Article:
A clear majority acknowledged that universities are important to research and innovation along with the economy. Yet 22% thought, “a university degree is a waste of time”. Then a staggering 58% thought that, “a university degree does not prepare students for the real world”. This included 82% who had not visited a university over the year with over half from the lower social grade (DE) having never visited a university at all. This might explain the views of 47% who think that, ”Academics don’t understand the “real world”. But it was a strange loaded question to ask in the first place. I have met people with no idea of what a university does but still believing that all academics take long holidays at Christmas and Easter and two months in the summer off! My experience of long hours, sometimes 80 hours per week, and a 2-3 week break in the summer, seems to have been lost in the translation.
The dangers of forming policy on universities based upon public perception alone lies in those figures. The survey really illustrates how much more needs to be done to inform the public.
Hiding deeper in the data lurks public opinion on support for students.
With 71% agreeing that the “cost of living will deter people from going to university” it seems students must expect greater support from the public. However, this is immediately tainted by the vast majority (65%) who think students should take out part-time jobs and only 16% thinking they should not have term-time jobs at all.
It seems hours worked is an issue for some but not for others. Especially the 20% who think students should work over 16 hours per week, with 3% over 25 hours per week. The questions of course reflect the reality for many students, but it was not asked if this was fair since over 50% don’t need a job at all.
Parental support is not a given.
The variation in what parents can offer in support of their student offspring explains the situation well. The expected parental contribution per student by social grade figures are stark. 32% of those from the lower social grade DE do not expect to make a contribution. This drops to 10% for the higher social grade AB but is still a problem for those students. Of those expecting to make a contribution, 25% from the AB group think this should be over £500 per month, and 1% offering £2500 or more! Down at the other end, the DE group are less generous with 42% offering less than £500 per month and 11% below £100.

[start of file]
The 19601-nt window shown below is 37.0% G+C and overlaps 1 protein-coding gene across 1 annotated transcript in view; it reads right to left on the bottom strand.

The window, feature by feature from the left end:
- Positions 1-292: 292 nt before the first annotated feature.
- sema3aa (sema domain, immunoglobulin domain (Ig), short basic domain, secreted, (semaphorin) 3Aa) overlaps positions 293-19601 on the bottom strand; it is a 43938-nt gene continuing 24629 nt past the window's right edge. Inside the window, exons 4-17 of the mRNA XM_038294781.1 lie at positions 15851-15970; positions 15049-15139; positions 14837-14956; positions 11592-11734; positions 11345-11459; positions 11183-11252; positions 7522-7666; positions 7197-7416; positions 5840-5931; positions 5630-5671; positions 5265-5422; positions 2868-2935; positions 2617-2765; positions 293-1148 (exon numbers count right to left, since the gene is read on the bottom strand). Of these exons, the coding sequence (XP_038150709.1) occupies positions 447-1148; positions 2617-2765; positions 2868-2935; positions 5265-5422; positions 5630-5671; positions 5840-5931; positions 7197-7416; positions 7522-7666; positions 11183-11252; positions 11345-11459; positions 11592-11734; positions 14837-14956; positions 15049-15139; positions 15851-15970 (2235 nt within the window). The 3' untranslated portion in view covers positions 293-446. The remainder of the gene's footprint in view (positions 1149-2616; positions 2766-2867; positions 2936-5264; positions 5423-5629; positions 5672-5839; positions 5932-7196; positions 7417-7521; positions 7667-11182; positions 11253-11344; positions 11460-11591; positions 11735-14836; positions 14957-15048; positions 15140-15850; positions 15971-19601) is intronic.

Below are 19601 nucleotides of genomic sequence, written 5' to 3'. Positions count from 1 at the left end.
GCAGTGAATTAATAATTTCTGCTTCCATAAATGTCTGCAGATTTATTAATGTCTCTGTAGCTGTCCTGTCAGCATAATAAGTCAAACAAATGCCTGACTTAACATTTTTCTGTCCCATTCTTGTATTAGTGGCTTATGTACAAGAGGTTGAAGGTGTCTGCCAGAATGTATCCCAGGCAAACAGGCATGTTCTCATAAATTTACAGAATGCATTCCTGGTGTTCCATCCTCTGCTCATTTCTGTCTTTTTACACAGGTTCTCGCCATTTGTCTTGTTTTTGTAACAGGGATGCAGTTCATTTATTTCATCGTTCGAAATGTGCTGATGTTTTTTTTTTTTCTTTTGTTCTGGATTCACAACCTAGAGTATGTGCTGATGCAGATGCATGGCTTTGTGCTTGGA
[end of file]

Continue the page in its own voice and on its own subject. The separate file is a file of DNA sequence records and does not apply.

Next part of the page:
The idea that a university education is a level playing field for all students is shattered in this data. If the most able are to succeed, instead of the better resourced, then this must be addressed in a coherent policy.
Government policy is to form public opinion.
Government policy doesn’t arise from thin air. It emerges from vested interests in business and public attitudes. Governments in a democracy tend to act as a mirror of the society that they purport to represent. If the majority in a society suffers from greed and lack of care for others, then don’t be surprised if the like minded run the country. Politicians pander to voters simply to ensure re-election and continuity. The problem arises when governments try to bend public attitudes through selective information and even misinformation. Then, reasonable long term policies are diverted into the bin.
It might come as little surprise to many, who are well informed about the current situation in universities, that there is a lot of misunderstanding amongst the public in general. Seen as a sport for the elite, and out of touch with the rest of the country, it might be expected that there is little sympathy for the crisis facing universities. Criticism directed at universities by the government is sinking in. They are forming public opinion to suit their agenda. Accusations of ‘Mickey Mouse’ degrees, low value courses, and lack of care for disadvantaged students are spewed out on a regular basis. Mix this with pride in our best institutions, and their role in technology advances on a world stage, and confusion sets in. You cannot have it both ways. The tragedy is that this will backfire.
Don’t confuse me with the facts.
To most observers, there appears to be a deliberate blind eye turned to the rising issue of students working longer hours in part-time jobs. Both the government and university managements seem to want the problem to go away. Three years ago, at a meeting of staff from universities who were charged with helping students, I was told by one, “if they cannot afford to go to university, they shouldn’t go”. Public opinion appears to have a different idea.
The author, Mike Larkin, retired from Queen’s University Belfast after 37 years teaching Microbiology, Biochemistry and Genetics.